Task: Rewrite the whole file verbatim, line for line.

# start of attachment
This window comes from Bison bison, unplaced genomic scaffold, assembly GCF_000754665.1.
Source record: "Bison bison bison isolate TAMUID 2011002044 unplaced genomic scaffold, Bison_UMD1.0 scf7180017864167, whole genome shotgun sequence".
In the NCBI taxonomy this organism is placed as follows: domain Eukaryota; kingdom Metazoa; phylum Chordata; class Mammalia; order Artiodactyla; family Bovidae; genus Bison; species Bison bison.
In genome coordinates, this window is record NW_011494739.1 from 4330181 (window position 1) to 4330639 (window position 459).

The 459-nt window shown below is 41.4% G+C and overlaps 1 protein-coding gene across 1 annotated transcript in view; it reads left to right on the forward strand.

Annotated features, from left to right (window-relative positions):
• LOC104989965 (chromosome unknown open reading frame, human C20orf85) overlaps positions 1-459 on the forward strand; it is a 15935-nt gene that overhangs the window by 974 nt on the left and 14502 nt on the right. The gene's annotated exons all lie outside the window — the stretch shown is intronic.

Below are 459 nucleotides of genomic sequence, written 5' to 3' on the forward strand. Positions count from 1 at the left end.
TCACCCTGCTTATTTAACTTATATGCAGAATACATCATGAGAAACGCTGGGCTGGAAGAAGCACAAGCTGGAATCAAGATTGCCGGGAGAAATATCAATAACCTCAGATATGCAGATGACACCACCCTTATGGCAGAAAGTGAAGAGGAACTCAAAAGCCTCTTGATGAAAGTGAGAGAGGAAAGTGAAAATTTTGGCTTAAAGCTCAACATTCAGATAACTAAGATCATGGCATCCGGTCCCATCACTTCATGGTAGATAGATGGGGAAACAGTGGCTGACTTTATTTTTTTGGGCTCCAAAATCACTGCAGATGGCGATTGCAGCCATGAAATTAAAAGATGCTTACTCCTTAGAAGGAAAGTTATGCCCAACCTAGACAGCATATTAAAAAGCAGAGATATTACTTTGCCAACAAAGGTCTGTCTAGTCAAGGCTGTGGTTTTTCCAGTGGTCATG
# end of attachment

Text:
This window comes from Bison bison, unplaced genomic scaffold, assembly GCF_000754665.1.
Source record: "Bison bison bison isolate TAMUID 2011002044 unplaced genomic scaffold, Bison_UMD1.0 scf7180017864167, whole genome shotgun sequence".
In the NCBI taxonomy this organism is placed as follows: domain Eukaryota; kingdom Metazoa; phylum Chordata; class Mammalia; order Artiodactyla; family Bovidae; genus Bison; species Bison bison.
In genome coordinates, this window is record NW_011494739.1 from 4330181 (window position 1) to 4330639 (window position 459).

The 459-nt window shown below is 41.4% G+C and overlaps 1 protein-coding gene across 1 annotated transcript in view; it reads left to right on the forward strand.

Annotated features, from left to right (window-relative positions):
• LOC104989965 (chromosome unknown open reading frame, human C20orf85) overlaps positions 1-459 on the forward strand; it is a 15935-nt gene that overhangs the window by 974 nt on the left and 14502 nt on the right. The gene's annotated exons all lie outside the window — the stretch shown is intronic.

Below are 459 nucleotides of genomic sequence, written 5' to 3' on the forward strand. Positions count from 1 at the left end.
TCACCCTGCTTATTTAACTTATATGCAGAATACATCATGAGAAACGCTGGGCTGGAAGAAGCACAAGCTGGAATCAAGATTGCCGGGAGAAATATCAATAACCTCAGATATGCAGATGACACCACCCTTATGGCAGAAAGTGAAGAGGAACTCAAAAGCCTCTTGATGAAAGTGAGAGAGGAAAGTGAAAATTTTGGCTTAAAGCTCAACATTCAGATAACTAAGATCATGGCATCCGGTCCCATCACTTCATGGTAGATAGATGGGGAAACAGTGGCTGACTTTATTTTTTTGGGCTCCAAAATCACTGCAGATGGCGATTGCAGCCATGAAATTAAAAGATGCTTACTCCTTAGAAGGAAAGTTATGCCCAACCTAGACAGCATATTAAAAAGCAGAGATATTACTTTGCCAACAAAGGTCTGTCTAGTCAAGGCTGTGGTTTTTCCAGTGGTCATG